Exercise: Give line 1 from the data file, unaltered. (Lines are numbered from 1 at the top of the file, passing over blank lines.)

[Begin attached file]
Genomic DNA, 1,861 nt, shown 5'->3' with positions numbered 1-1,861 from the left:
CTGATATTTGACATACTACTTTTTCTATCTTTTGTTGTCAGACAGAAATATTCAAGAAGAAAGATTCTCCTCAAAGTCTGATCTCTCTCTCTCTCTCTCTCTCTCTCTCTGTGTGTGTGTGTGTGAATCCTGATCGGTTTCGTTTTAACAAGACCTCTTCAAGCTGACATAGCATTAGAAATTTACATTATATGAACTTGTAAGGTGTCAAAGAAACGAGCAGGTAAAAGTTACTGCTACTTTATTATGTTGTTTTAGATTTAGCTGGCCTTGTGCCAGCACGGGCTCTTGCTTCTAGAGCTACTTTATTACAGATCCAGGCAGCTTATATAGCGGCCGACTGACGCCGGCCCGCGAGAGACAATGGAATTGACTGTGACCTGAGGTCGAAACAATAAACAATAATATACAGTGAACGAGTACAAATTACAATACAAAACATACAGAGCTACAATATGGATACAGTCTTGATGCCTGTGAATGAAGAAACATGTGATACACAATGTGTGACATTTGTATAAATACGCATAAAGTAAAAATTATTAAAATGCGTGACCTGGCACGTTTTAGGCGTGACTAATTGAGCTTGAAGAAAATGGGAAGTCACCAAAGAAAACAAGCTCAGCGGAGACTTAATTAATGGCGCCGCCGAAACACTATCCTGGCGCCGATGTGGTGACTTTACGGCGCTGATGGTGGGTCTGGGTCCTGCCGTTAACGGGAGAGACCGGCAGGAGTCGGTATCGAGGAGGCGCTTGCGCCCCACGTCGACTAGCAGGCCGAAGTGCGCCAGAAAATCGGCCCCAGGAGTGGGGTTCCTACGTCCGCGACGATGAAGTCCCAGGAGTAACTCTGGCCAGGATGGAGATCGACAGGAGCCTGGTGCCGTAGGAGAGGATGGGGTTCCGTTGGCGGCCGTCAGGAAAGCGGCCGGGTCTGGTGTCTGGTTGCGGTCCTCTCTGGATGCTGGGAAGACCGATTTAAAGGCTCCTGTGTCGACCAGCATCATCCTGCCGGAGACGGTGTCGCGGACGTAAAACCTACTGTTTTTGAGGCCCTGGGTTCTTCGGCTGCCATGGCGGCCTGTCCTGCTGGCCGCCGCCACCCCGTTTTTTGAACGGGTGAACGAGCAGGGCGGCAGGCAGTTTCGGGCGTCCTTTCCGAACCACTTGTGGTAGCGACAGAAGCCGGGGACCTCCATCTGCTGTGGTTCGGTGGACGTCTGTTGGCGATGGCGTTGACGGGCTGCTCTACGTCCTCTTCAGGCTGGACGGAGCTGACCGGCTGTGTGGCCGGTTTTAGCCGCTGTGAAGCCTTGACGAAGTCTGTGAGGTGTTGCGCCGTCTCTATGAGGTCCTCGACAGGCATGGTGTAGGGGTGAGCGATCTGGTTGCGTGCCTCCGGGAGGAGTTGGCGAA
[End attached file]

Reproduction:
Genomic DNA, 1,861 nt, shown 5'->3' with positions numbered 1-1,861 from the left: